The last time we saw the mad men and women of the Sterling Cooper ad agency, it was late on Friday afternoon and things were really coming to a head. The Cuban Missile Crisis left many wondering if there would even be a Monday morning, while many figurative missiles were being fired from all directions: Teetotaler “Duck” Phillips (Mark Moses) finally succumbed to his liquid courage and tried to make a run around the enigmatic Donald Draper (Jon Hamm) to take control of the agency; voluptuous office manager Joan (Christina Hendricks) was raped by her fiancée to settle his feelings of inadequacy; Peggy (Elisabeth Moss) revealed the truth to Pete Campbell (Vincent Kartheiser) about that pregnancy we saw at the end of season one; and Betty Draper (January Jones), pregnant herself and unsure of what to do about Don’s philandering, seemed to find solace and a certain form of retribution by drunkenly engaging in the anonymous sex she had fantasized about since the beginning of the season. Just like the missile crisis, it all ended on a whimper rather than a bang with a series of quiet, poignant images: Peggy praying to God on her own terms as she turned out the lights, Pete alone in his office looking out the window and armed with his shotgun, and Don gently holding Betty’s hand.
The first episode of season three finds series creator Matthew Weiner doing what he always does: dropping all the cliffhangers and dramatically starting at ground zero. He jumps forward in time a bit and makes us play catch-up. The British are here, in the form of Putnam Powell Lowe, the firm that now runs Sterling Cooper and is in the middle of another series of “redundancies.” Duck is nowhere to be found and his replacement is now being replaced. Things appear to have returned to a glacial status quo at the Draper household where the children are still being sent off to bed, regardless of the hour. Betty is now showing, while Don, seeming to have forgotten any lesson he may have learned during season two, commands a stewardess to undress in front of him. The order of business this week is the client London Fog, which Putnam’s financial officer, Lane Pryce (Jared Harris), says is a silly name, as there is no fog in London.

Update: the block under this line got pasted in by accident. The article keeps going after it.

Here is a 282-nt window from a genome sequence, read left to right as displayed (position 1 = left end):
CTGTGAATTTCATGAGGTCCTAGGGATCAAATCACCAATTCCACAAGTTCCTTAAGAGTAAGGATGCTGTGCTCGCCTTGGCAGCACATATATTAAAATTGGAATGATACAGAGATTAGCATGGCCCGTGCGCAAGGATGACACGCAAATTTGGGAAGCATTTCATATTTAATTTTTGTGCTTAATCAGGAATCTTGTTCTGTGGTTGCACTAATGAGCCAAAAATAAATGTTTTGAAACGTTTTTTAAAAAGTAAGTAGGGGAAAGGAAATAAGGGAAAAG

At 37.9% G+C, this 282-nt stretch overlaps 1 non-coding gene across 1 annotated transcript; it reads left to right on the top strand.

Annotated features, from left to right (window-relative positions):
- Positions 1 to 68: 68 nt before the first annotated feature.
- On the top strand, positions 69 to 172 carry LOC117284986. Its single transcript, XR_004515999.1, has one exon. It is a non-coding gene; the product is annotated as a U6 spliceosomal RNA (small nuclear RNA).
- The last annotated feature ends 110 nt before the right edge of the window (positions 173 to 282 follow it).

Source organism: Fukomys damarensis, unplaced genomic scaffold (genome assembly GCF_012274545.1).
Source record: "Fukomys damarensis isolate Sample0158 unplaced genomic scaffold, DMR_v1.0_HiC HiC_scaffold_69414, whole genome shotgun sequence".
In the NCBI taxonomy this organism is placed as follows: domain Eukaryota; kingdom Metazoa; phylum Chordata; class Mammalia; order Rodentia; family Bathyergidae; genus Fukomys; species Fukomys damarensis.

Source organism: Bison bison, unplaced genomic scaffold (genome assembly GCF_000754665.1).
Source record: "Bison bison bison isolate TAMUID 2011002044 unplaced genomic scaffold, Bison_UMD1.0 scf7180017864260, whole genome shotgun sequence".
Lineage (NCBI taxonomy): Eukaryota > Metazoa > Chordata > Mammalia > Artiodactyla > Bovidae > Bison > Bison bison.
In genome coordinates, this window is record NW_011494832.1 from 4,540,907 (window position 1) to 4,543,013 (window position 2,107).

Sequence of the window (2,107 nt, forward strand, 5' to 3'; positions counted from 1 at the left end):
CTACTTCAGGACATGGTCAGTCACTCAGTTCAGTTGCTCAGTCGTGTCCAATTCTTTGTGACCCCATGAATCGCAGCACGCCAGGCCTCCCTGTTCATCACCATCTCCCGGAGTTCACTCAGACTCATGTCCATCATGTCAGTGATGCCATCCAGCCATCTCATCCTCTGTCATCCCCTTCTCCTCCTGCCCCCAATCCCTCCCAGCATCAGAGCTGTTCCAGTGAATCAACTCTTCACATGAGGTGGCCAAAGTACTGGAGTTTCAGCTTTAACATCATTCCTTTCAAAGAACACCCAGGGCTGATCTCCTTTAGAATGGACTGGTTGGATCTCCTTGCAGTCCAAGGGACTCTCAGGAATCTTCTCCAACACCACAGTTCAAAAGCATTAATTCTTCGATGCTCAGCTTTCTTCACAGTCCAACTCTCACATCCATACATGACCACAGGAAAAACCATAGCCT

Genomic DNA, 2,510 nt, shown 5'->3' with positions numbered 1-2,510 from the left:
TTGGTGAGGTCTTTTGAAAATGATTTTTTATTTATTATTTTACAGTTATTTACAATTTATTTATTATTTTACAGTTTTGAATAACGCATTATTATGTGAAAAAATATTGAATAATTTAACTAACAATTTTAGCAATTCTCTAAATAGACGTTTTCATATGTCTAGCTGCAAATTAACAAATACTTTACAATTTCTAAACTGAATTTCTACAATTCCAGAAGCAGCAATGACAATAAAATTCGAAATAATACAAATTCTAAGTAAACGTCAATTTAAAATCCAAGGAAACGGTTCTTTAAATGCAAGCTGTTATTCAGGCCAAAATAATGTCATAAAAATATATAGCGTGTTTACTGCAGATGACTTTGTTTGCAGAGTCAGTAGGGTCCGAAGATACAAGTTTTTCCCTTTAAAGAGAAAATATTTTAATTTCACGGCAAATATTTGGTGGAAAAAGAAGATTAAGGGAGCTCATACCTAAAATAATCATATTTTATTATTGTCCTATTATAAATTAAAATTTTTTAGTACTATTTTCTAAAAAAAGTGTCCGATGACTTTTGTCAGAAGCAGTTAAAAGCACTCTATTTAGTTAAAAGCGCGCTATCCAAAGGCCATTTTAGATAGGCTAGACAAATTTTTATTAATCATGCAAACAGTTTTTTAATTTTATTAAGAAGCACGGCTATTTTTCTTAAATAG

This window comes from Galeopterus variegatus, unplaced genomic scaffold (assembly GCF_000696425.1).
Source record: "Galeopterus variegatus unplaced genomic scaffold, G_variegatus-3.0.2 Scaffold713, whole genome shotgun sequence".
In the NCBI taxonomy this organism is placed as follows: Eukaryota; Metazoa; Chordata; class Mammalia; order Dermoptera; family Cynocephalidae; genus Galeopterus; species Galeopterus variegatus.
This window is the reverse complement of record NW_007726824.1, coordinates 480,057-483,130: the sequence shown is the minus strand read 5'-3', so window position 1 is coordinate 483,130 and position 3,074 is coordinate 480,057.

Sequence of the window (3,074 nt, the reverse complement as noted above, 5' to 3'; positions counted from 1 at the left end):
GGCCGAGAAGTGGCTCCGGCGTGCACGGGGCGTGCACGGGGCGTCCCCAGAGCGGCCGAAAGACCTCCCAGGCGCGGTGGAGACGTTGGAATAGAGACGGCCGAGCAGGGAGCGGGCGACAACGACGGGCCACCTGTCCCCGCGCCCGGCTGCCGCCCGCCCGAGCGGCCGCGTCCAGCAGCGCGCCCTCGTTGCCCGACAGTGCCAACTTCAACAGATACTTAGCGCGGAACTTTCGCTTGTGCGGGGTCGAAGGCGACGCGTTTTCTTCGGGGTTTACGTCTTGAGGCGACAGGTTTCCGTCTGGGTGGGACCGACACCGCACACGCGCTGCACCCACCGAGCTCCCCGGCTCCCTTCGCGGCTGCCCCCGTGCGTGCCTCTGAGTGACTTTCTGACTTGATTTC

Mad Men’s first season saw Weiner doing one type of show and then suddenly finding another more interesting one hidden within it. The series began as something more or less from the files of Paddy Chayefsky, a satirical take on a time, place, and institution filtered through an almost Hitchcockian visual style. Weiner initially designed Mad Men around the ad world’s fascination with “The Look” and told the story as much through the fashions, cigarettes, and alcohol as the characters themselves. It was not a story that stood alone, but was constantly being viewed through the ironic lens of our contemporary time. There was a constant, silent commentary regarding how many cigarettes people used to smoke, the kind of drinks they had during lunch, the types of clothes “good girls” and “bad girls” wore, the very place that women had to accept in a male-dominated world, and a certain existential tone regarding the whole point of it all. All of this was presented in a humorous but quite cerebral manner.
What Weiner found at the end of season one was that the series worked better seen from within rather than from without. And with the Donald Draper/Dick Whitman storyline, Weiner found his hook. Draper would be the show’s mystery element, a mystery of character rather than a disposable plot. The show remains an ensemble piece, but Draper is still the spine. And in season two, we watched as Draper came apart and then put himself back together.
What the show turned into during the second season was something infinitely greater than that of the first. It replaced a faux-existentialism with a dramatic search for meaning by Draper himself. Ideas became embedded into character and each member of the ensemble was given complex motivations within situations that challenged their natures.
As the third season begins, we see that Weiner is committed strongly to going in this same direction with closeted homosexual Salvatore Romano (Bryan Batt) almost getting what he wants most—but has long denied himself—from a very willing hotel bellboy. The scene isn’t played for its sexual content, but for what the moment represents for Salvatore, a man who had been drowning and has finally come up for air. It is as direct a presentation of what everyone in this “mad” world is going through—a conflict between the person presented on the outside and the intense and often contradictory desires on the inside. As with much of the products being pitched on Mad Men, no one turns out to be exactly as advertised.